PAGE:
Sunday, March 26, 2006

Y13: Satire, Irony and the Literature of War
-with special reference to the poetry of Siegfried Sassoon-

It’s probably fair to say that the dominant tone of First World War literature is irony.
Irony can be defined as: a mode of discourse for conveying meaning different from- and usually opposite to- the obvious, ostensible semantic meaning.
Irony depends on the exploitation of the distance between words and their contexts.
Irony can be comic or tragic, and often it’s both. For example, there is tragic irony in the meaningless deaths of many of the soldiers written about in war literature (the contrast between the accepted glory of dying for one’s country is in ironic contrast to the pointless slaughter of many Great War actions- something Wilfred Owen explores pointedly in ‘Dulce et Decorum est’, for example). There is comic irony, of a morbid sort, in these kinds of events too (Burns’ traumatic mouthful of German corpse is described in Regeneration as ‘a joke’- both Rivers and Burns recognize that if Burns had landed in, say, a cow-pat, the event would be a good, funny anecdote. The fact that he landed in a rotting corpse does not drain the event of humour, it just makes it black humour- there is an ironic contrast in the relief of surviving the shell and the horror of what surviving the shell did to Burns’ psyche).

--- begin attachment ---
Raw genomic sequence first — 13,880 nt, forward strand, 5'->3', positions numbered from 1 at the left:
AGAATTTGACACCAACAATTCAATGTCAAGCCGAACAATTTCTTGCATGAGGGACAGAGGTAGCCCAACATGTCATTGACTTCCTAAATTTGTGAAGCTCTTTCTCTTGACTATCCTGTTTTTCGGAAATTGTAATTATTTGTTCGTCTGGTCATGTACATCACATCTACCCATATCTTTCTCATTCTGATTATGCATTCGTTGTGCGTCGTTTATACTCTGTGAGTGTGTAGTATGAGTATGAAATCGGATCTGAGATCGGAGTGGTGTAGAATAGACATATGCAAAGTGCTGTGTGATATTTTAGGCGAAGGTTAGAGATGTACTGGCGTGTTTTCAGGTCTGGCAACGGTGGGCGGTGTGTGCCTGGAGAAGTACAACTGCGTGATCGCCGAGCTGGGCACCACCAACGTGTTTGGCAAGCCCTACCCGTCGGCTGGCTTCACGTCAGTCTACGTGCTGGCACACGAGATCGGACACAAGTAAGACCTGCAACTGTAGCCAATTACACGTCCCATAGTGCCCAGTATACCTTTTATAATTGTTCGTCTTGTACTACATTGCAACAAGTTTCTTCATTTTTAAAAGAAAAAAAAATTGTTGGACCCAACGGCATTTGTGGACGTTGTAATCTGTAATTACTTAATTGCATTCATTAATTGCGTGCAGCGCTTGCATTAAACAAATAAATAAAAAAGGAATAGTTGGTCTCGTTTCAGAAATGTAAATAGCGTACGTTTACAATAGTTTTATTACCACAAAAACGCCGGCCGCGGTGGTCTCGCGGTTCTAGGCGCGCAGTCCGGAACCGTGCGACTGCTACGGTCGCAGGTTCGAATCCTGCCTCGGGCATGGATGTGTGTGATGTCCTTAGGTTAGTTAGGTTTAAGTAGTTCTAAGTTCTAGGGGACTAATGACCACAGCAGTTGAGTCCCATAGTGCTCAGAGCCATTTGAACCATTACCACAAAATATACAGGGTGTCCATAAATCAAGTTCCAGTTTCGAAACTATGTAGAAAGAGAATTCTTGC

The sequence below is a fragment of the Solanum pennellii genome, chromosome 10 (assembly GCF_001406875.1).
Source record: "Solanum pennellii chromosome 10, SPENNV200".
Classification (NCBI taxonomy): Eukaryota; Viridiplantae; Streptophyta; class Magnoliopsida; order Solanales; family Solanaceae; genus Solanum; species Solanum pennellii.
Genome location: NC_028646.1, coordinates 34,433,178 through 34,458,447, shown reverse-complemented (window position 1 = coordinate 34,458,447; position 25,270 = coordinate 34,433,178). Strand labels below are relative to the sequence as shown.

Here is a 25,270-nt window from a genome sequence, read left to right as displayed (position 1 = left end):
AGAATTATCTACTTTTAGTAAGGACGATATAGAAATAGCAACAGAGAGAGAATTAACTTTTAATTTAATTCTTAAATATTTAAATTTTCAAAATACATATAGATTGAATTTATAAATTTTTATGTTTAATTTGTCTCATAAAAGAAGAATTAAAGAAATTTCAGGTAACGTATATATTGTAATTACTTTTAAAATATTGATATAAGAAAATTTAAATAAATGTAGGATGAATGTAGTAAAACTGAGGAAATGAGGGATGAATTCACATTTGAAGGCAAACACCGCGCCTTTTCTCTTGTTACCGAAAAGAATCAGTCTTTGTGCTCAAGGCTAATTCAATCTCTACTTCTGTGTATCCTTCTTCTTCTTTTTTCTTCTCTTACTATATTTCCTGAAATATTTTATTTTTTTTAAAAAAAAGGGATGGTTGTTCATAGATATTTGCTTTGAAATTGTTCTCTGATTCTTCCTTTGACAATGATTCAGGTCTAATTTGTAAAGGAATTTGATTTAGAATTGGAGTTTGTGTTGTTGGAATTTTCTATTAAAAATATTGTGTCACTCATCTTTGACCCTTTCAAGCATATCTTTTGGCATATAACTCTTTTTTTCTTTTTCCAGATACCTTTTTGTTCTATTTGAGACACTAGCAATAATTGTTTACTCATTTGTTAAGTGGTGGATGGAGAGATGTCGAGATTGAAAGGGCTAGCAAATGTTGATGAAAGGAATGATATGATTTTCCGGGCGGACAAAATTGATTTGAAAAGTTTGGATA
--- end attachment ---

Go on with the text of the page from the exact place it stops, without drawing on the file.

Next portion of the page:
Sassoon’s irony is heavy and pointed. There is a good reason for this:
-Irony depends, as we have said, on the difference between words and their context.
-The context for the trench poets is that the war is pointless, badly run and horrific. However, the public still largely chose to ignore these truths or were so misinformed by government propaganda that they believed the war was efficient, necessary and glorious.
-Sassoon, and writers like him, therefore needed to point out the horror of the war (the context) before words like, ‘You Marshals, gilt and red, / You Ministers and Princes, and Great men,’ (‘Great Men’) can be seen for what they are- an ironic attack on those running the war, not a more traditional praise or glorification of them.
· Irony relies on techniques like understatement, paradox, puns and so on to point out the difference between the semantic meaning of the words and their meaning in context. There are examples of both puns and paradox in the lines from ‘Great Men’ quoted above. What are they?
· The irony in Great War literature is often satirical. Satire- pointing out human stupidity and folly- like irony itself, is usually both tragic and comic: it’s funny that our leaders are idiots, it’s also tragic that that our leaders are idiots!
· Irony also allows writers to hold events at ‘arm’s length’. This is often called ironic distance. It is an English trait to be suspicious of overt expressions of emotion, which is one of the reasons many Americans don’t ‘get’ English humour. Sassoon, brought up in a typically ‘English’ aristocratic environment, is conditioned into this sort of distrust of emotional expression. Add this to the psychological ‘danger’ of reliving traumatic war experience and it is not surprising that he often chooses to commentate on the conduct of the ‘top brass’, rather than ‘writing himself into’ the poems in a more emotionally direct fashion in the way that, for example, Wilfred Owen often does (on a simplistic level, Owen’s poetry is more often in the first person than Sassoon’s).


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